## Inert Gases and Equilibrium Constant

Areena H 2K
Posts: 81
Joined: Wed Dec 05, 2018 12:18 am

### Inert Gases and Equilibrium Constant

Why does removing or adding an inert gas in a chemical equation not change the equilibrium constant?
Adding or removing an inert gas affects the pressure and physical parameters based on La Chatalier's Principle since physical parameters cause a shift in the reaction, so why do we say that inert gases don't cause a shift?

Alice Chang 2H
Posts: 101
Joined: Fri Aug 30, 2019 12:18 am

### Re: Inert Gases and Equilibrium Constant

I thought this site helped a bit to explain: https://chemistry.stackexchange.com/questions/18567/what-would-be-the-effect-of-the-addition-of-an-inert-gas-to-a-reaction-at-equili

Basically, inert gasses only affect equilibrium if the volume changes.

Hussain Chharawalla 1G
Posts: 100
Joined: Sat Jul 20, 2019 12:15 am

### Re: Inert Gases and Equilibrium Constant

I believe that's the point Dr. Lavelle was trying to make with that demonstration. Pressure itself does not change the reaction quotient. Rather, the change in concentration of the reactants is what affects the reaction quotient.

When you add an inert gas, you are increasing the pressure in the container. But the concentration of your reactants is not changing (you still have the same number of reactant moles of gas in a fixed volume). So pressure is not the driving factor with La Chatalier's principle. But when you decrease the volume of the container you now have more moles of reactant per volume and now are increasing the concentration of reactant gas in the chamber. This is what causes a shift in the equilibrium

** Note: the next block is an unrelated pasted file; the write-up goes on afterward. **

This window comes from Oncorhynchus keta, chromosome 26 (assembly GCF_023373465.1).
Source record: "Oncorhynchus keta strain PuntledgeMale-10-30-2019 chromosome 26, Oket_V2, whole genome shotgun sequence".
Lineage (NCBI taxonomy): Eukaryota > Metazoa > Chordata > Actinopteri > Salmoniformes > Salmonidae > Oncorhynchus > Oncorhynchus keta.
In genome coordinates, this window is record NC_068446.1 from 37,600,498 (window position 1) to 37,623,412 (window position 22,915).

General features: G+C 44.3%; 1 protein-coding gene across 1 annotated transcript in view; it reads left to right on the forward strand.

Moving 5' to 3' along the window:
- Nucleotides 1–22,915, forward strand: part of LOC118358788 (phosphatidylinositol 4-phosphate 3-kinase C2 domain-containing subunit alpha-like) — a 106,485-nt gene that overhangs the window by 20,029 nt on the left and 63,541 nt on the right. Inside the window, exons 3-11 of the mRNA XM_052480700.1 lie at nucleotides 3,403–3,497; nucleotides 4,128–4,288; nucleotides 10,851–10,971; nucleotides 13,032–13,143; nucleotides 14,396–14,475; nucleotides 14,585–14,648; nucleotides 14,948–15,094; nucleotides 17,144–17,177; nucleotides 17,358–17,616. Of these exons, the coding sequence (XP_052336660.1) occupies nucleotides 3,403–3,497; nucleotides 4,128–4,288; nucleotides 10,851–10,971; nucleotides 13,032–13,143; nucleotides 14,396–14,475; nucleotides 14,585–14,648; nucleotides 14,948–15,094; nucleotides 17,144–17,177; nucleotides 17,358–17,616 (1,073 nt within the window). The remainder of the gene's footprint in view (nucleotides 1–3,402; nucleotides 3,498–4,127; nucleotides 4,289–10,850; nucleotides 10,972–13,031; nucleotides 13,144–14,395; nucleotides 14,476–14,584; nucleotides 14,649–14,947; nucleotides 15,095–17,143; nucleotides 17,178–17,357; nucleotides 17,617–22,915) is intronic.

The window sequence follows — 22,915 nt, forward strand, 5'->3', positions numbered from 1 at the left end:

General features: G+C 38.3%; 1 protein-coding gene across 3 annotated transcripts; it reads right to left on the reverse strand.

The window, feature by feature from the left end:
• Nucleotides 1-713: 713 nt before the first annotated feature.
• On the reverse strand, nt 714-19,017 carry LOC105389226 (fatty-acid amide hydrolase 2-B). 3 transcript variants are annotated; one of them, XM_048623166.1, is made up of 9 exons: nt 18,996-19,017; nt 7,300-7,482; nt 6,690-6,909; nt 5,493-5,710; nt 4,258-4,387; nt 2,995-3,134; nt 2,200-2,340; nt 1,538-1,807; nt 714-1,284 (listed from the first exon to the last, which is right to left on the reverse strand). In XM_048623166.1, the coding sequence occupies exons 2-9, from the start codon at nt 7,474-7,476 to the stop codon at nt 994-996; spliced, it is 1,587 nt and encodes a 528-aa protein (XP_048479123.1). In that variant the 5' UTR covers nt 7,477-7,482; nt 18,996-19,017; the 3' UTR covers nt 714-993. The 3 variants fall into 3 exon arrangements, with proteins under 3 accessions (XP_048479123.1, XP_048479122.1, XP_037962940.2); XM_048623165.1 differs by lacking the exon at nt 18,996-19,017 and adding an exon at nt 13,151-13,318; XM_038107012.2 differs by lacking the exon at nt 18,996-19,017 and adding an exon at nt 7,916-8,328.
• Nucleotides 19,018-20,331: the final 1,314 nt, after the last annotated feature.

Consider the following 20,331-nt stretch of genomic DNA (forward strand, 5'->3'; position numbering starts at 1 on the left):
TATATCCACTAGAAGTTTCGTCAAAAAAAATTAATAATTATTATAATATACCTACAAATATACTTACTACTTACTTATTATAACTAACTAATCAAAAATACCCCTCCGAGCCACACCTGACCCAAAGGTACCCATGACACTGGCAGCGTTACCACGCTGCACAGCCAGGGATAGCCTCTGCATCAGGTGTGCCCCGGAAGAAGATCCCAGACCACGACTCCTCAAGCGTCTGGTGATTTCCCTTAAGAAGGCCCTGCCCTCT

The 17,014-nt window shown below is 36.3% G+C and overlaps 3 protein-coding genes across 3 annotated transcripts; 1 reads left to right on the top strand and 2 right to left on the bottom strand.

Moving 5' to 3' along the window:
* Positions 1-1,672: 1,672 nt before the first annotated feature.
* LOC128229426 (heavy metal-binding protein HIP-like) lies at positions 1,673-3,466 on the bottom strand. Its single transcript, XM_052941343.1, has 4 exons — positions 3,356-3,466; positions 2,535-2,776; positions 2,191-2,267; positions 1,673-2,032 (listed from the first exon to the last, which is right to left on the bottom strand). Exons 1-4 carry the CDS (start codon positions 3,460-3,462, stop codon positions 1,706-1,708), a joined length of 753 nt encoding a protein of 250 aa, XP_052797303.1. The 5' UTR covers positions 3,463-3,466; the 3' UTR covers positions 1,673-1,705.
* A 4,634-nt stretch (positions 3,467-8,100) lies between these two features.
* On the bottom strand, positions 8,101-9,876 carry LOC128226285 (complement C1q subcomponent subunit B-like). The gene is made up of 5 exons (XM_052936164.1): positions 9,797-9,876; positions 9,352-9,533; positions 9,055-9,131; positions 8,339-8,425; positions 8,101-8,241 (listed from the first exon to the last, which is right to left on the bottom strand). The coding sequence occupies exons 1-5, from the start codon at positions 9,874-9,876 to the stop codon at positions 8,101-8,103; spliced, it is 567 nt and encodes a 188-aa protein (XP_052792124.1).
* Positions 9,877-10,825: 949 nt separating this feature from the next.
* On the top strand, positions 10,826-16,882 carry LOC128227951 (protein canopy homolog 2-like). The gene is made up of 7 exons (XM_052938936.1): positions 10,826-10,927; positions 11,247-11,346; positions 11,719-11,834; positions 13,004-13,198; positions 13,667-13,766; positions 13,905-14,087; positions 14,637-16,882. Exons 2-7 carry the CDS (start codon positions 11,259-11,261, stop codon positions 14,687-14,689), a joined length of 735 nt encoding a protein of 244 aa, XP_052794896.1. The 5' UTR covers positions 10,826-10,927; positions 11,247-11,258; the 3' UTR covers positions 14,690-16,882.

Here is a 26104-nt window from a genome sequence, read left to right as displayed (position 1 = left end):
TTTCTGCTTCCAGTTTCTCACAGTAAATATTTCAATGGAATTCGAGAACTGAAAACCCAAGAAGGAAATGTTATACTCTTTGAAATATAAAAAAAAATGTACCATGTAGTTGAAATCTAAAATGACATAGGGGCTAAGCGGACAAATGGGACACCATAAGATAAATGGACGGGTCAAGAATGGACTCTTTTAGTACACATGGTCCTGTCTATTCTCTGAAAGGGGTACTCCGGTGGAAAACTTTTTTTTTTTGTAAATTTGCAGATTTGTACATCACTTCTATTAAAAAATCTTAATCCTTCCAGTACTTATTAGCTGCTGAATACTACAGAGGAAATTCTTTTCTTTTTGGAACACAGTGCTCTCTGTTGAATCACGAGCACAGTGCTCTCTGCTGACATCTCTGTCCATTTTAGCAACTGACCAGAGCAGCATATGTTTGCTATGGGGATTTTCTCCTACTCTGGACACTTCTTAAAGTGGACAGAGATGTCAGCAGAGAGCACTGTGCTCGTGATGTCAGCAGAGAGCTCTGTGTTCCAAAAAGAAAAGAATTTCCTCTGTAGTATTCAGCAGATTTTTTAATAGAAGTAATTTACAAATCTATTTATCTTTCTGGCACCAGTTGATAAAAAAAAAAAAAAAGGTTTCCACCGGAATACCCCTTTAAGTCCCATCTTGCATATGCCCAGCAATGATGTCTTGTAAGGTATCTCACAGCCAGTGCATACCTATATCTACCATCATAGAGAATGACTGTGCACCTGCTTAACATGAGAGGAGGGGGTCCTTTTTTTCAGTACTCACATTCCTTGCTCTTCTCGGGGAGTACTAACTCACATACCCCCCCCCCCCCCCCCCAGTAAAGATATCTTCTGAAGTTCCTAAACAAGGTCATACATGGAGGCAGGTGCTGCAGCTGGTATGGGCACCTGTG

005324438
Posts: 51
Joined: Sat Aug 24, 2019 12:16 am

### Re: Inert Gases and Equilibrium Constant

Pressure alone doesn't change the equilibrium constant. The reason there is a change when we "increase pressure" is actually due to the decrease in volume, and change in concentrations of those initial gases. Adding an inert gas that will have no effect on the reaction doesn't change the equilibrium concentrations because there is no change in initial concentration.

AGaeta_2C
Posts: 112
Joined: Wed Sep 18, 2019 12:21 am

### Re: Inert Gases and Equilibrium Constant

I was confused on this, too. Is this thinking correct?:

Because the equilibrium constant is a ratio of product concentration (moles/volume) to reactant concentration at equilibrium, it is unaffected by increases in pressure (by adding an inert gas) as long as the volume stays the same.

Thank you:)

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